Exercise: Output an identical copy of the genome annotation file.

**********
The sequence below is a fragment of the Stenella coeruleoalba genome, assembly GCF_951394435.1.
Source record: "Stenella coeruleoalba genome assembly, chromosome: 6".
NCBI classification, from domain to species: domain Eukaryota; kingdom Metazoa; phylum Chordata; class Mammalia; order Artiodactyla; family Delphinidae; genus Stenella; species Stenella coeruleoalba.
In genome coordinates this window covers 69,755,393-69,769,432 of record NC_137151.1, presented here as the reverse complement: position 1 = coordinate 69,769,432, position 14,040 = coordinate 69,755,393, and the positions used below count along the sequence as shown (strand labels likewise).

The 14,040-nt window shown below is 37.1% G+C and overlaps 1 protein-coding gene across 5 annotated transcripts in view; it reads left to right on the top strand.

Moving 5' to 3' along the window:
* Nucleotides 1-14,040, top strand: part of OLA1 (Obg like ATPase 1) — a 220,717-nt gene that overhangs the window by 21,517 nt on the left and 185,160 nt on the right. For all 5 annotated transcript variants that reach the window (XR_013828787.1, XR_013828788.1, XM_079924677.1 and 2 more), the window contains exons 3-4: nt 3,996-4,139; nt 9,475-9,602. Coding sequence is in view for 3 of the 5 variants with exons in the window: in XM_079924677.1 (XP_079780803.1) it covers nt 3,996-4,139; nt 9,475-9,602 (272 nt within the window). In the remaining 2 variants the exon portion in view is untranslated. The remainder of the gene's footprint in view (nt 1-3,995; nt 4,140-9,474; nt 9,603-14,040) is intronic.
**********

The sequence below is a fragment of the Stenella coeruleoalba genome, assembly GCF_951394435.1.
Source record: "Stenella coeruleoalba genome assembly, chromosome: 6".
NCBI classification, from domain to species: domain Eukaryota; kingdom Metazoa; phylum Chordata; class Mammalia; order Artiodactyla; family Delphinidae; genus Stenella; species Stenella coeruleoalba.
In genome coordinates this window covers 69,755,393-69,769,432 of record NC_137151.1, presented here as the reverse complement: position 1 = coordinate 69,769,432, position 14,040 = coordinate 69,755,393, and the positions used below count along the sequence as shown (strand labels likewise).

The 14,040-nt window shown below is 37.1% G+C and overlaps 1 protein-coding gene across 5 annotated transcripts in view; it reads left to right on the top strand.

Moving 5' to 3' along the window:
* Nucleotides 1-14,040, top strand: part of OLA1 (Obg like ATPase 1) — a 220,717-nt gene that overhangs the window by 21,517 nt on the left and 185,160 nt on the right. For all 5 annotated transcript variants that reach the window (XR_013828787.1, XR_013828788.1, XM_079924677.1 and 2 more), the window contains exons 3-4: nt 3,996-4,139; nt 9,475-9,602. Coding sequence is in view for 3 of the 5 variants with exons in the window: in XM_079924677.1 (XP_079780803.1) it covers nt 3,996-4,139; nt 9,475-9,602 (272 nt within the window). In the remaining 2 variants the exon portion in view is untranslated. The remainder of the gene's footprint in view (nt 1-3,995; nt 4,140-9,474; nt 9,603-14,040) is intronic.